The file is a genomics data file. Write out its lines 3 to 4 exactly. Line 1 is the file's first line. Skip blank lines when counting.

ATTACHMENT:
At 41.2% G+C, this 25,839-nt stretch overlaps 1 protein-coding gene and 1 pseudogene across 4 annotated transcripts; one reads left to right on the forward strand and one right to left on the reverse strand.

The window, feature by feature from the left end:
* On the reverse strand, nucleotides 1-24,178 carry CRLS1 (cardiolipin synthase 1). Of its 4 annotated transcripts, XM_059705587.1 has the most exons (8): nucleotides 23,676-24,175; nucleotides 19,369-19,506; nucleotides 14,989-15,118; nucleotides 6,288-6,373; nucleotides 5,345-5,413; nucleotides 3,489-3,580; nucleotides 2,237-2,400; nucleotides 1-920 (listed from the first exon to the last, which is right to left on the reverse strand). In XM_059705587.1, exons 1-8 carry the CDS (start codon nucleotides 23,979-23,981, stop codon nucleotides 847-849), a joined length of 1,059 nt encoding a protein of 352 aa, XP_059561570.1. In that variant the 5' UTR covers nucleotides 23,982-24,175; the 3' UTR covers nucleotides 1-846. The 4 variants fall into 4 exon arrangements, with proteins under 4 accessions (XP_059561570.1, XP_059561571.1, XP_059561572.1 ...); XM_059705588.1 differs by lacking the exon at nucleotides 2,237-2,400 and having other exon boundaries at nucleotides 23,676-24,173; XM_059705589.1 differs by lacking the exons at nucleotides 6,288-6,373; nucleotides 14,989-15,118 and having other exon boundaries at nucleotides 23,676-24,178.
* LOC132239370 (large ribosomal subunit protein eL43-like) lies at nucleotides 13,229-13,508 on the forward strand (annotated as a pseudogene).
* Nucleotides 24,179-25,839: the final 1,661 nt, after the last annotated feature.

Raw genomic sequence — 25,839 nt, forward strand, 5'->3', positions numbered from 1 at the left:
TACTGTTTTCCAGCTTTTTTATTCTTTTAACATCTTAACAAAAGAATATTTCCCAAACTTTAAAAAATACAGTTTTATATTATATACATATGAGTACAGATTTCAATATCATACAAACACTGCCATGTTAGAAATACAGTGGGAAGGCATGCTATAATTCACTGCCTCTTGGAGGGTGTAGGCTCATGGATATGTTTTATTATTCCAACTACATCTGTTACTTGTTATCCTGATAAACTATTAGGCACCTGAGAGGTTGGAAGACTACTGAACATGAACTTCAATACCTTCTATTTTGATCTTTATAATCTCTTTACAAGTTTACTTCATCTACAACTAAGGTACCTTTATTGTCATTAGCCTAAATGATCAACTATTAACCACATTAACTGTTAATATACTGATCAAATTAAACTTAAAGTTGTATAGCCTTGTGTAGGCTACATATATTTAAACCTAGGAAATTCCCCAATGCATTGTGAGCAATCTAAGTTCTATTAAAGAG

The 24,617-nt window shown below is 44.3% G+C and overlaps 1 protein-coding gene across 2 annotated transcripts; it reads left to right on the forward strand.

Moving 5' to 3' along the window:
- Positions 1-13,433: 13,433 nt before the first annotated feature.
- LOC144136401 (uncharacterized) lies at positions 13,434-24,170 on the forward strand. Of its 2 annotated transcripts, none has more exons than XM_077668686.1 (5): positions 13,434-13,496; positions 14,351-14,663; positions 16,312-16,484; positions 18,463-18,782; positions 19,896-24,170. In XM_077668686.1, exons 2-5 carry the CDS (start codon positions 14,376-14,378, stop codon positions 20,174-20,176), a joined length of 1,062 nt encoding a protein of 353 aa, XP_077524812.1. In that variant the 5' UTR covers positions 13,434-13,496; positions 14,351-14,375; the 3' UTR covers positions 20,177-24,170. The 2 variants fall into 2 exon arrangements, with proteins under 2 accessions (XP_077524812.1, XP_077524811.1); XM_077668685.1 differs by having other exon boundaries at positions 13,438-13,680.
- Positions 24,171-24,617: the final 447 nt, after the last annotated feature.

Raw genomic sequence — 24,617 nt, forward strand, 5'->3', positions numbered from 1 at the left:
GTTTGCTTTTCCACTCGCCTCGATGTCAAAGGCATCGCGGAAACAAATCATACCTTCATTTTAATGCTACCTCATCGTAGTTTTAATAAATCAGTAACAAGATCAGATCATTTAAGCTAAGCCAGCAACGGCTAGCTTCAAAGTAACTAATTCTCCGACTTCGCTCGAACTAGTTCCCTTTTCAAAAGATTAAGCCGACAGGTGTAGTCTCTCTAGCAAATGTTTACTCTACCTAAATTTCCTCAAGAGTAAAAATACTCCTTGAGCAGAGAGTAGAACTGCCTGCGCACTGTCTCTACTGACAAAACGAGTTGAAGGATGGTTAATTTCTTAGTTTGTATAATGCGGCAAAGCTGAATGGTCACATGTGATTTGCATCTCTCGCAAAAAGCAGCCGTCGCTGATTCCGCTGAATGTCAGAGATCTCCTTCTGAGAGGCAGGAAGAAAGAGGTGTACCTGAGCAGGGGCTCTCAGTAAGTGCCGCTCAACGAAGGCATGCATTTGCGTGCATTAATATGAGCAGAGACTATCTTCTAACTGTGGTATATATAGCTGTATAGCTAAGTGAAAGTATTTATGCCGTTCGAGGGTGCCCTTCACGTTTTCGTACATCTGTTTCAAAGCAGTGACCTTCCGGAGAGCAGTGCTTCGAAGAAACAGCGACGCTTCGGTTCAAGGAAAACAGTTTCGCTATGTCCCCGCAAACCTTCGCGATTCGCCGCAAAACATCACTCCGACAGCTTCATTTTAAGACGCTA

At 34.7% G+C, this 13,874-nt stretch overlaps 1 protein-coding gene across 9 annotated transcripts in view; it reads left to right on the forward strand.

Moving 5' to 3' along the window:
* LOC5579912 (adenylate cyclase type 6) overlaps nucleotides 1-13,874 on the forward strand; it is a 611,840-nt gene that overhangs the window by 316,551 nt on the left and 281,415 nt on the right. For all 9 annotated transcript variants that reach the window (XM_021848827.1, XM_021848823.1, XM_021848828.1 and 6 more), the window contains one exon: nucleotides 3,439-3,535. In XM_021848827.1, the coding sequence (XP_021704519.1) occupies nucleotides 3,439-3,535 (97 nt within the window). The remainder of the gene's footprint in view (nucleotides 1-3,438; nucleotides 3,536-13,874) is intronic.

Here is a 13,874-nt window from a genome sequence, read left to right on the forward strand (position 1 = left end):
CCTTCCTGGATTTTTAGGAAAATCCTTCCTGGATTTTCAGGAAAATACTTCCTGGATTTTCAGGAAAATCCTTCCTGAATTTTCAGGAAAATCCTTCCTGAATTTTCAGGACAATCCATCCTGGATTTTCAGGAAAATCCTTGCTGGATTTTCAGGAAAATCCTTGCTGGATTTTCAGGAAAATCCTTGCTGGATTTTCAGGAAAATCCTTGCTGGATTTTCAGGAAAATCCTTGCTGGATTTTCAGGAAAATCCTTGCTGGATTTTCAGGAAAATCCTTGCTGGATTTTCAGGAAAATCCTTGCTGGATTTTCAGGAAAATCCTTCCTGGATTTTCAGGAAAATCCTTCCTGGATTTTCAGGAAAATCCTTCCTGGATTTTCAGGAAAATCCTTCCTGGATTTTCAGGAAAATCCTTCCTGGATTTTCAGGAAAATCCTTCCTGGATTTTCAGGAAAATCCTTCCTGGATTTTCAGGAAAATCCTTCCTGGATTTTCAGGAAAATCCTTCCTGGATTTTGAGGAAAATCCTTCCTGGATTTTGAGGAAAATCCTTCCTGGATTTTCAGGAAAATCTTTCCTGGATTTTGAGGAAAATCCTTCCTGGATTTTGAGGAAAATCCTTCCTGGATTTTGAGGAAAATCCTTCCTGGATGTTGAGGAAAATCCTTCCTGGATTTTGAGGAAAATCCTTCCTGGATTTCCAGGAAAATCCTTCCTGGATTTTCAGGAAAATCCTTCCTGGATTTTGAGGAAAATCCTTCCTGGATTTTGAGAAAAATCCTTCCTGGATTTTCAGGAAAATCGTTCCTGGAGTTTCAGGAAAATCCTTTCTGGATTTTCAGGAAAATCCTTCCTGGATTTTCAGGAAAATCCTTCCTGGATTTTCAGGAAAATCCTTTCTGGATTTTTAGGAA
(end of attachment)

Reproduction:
* On the reverse strand, nucleotides 1-24,178 carry CRLS1 (cardiolipin synthase 1). Of its 4 annotated transcripts, XM_059705587.1 has the most exons (8): nucleotides 23,676-24,175; nucleotides 19,369-19,506; nucleotides 14,989-15,118; nucleotides 6,288-6,373; nucleotides 5,345-5,413; nucleotides 3,489-3,580; nucleotides 2,237-2,400; nucleotides 1-920 (listed from the first exon to the last, which is right to left on the reverse strand). In XM_059705587.1, exons 1-8 carry the CDS (start codon nucleotides 23,979-23,981, stop codon nucleotides 847-849), a joined length of 1,059 nt encoding a protein of 352 aa, XP_059561570.1. In that variant the 5' UTR covers nucleotides 23,982-24,175; the 3' UTR covers nucleotides 1-846. The 4 variants fall into 4 exon arrangements, with proteins under 4 accessions (XP_059561570.1, XP_059561571.1, XP_059561572.1 ...); XM_059705588.1 differs by lacking the exon at nucleotides 2,237-2,400 and having other exon boundaries at nucleotides 23,676-24,173; XM_059705589.1 differs by lacking the exons at nucleotides 6,288-6,373; nucleotides 14,989-15,118 and having other exon boundaries at nucleotides 23,676-24,178.
* LOC132239370 (large ribosomal subunit protein eL43-like) lies at nucleotides 13,229-13,508 on the forward strand (annotated as a pseudogene).